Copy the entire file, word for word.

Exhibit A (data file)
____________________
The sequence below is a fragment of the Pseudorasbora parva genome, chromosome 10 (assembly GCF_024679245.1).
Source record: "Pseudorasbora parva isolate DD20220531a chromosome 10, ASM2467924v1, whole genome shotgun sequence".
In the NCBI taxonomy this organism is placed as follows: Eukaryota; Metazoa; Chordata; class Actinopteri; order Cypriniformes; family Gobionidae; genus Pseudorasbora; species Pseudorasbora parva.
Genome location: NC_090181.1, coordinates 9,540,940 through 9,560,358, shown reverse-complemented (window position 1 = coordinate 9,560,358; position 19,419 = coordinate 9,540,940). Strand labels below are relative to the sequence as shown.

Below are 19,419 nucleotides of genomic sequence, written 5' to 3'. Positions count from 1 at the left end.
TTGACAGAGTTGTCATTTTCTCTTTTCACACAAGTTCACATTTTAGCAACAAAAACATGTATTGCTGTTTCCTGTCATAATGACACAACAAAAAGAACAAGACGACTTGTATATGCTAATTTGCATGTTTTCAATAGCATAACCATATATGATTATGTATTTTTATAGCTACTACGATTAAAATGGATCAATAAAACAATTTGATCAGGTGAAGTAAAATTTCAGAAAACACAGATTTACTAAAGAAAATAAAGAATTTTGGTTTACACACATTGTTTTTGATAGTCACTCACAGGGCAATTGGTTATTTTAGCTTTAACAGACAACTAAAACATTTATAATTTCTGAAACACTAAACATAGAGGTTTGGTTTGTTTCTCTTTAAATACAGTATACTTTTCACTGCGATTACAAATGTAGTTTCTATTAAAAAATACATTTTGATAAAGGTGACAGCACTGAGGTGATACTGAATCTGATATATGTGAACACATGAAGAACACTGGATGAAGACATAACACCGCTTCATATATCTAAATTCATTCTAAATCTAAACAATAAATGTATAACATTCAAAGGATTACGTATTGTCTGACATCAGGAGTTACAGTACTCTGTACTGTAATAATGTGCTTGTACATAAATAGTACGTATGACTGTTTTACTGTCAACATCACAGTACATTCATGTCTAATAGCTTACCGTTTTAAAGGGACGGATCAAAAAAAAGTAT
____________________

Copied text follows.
The sequence below is a fragment of the Pseudorasbora parva genome, chromosome 10 (assembly GCF_024679245.1).
Source record: "Pseudorasbora parva isolate DD20220531a chromosome 10, ASM2467924v1, whole genome shotgun sequence".
In the NCBI taxonomy this organism is placed as follows: Eukaryota; Metazoa; Chordata; class Actinopteri; order Cypriniformes; family Gobionidae; genus Pseudorasbora; species Pseudorasbora parva.
Genome location: NC_090181.1, coordinates 9,540,940 through 9,560,358, shown reverse-complemented (window position 1 = coordinate 9,560,358; position 19,419 = coordinate 9,540,940). Strand labels below are relative to the sequence as shown.

Below are 19,419 nucleotides of genomic sequence, written 5' to 3'. Positions count from 1 at the left end.
TTGACAGAGTTGTCATTTTCTCTTTTCACACAAGTTCACATTTTAGCAACAAAAACATGTATTGCTGTTTCCTGTCATAATGACACAACAAAAAGAACAAGACGACTTGTATATGCTAATTTGCATGTTTTCAATAGCATAACCATATATGATTATGTATTTTTATAGCTACTACGATTAAAATGGATCAATAAAACAATTTGATCAGGTGAAGTAAAATTTCAGAAAACACAGATTTACTAAAGAAAATAAAGAATTTTGGTTTACACACATTGTTTTTGATAGTCACTCACAGGGCAATTGGTTATTTTAGCTTTAACAGACAACTAAAACATTTATAATTTCTGAAACACTAAACATAGAGGTTTGGTTTGTTTCTCTTTAAATACAGTATACTTTTCACTGCGATTACAAATGTAGTTTCTATTAAAAAATACATTTTGATAAAGGTGACAGCACTGAGGTGATACTGAATCTGATATATGTGAACACATGAAGAACACTGGATGAAGACATAACACCGCTTCATATATCTAAATTCATTCTAAATCTAAACAATAAATGTATAACATTCAAAGGATTACGTATTGTCTGACATCAGGAGTTACAGTACTCTGTACTGTAATAATGTGCTTGTACATAAATAGTACGTATGACTGTTTTACTGTCAACATCACAGTACATTCATGTCTAATAGCTTACCGTTTTAAAGGGACGGATCAAAAAAAAGTAT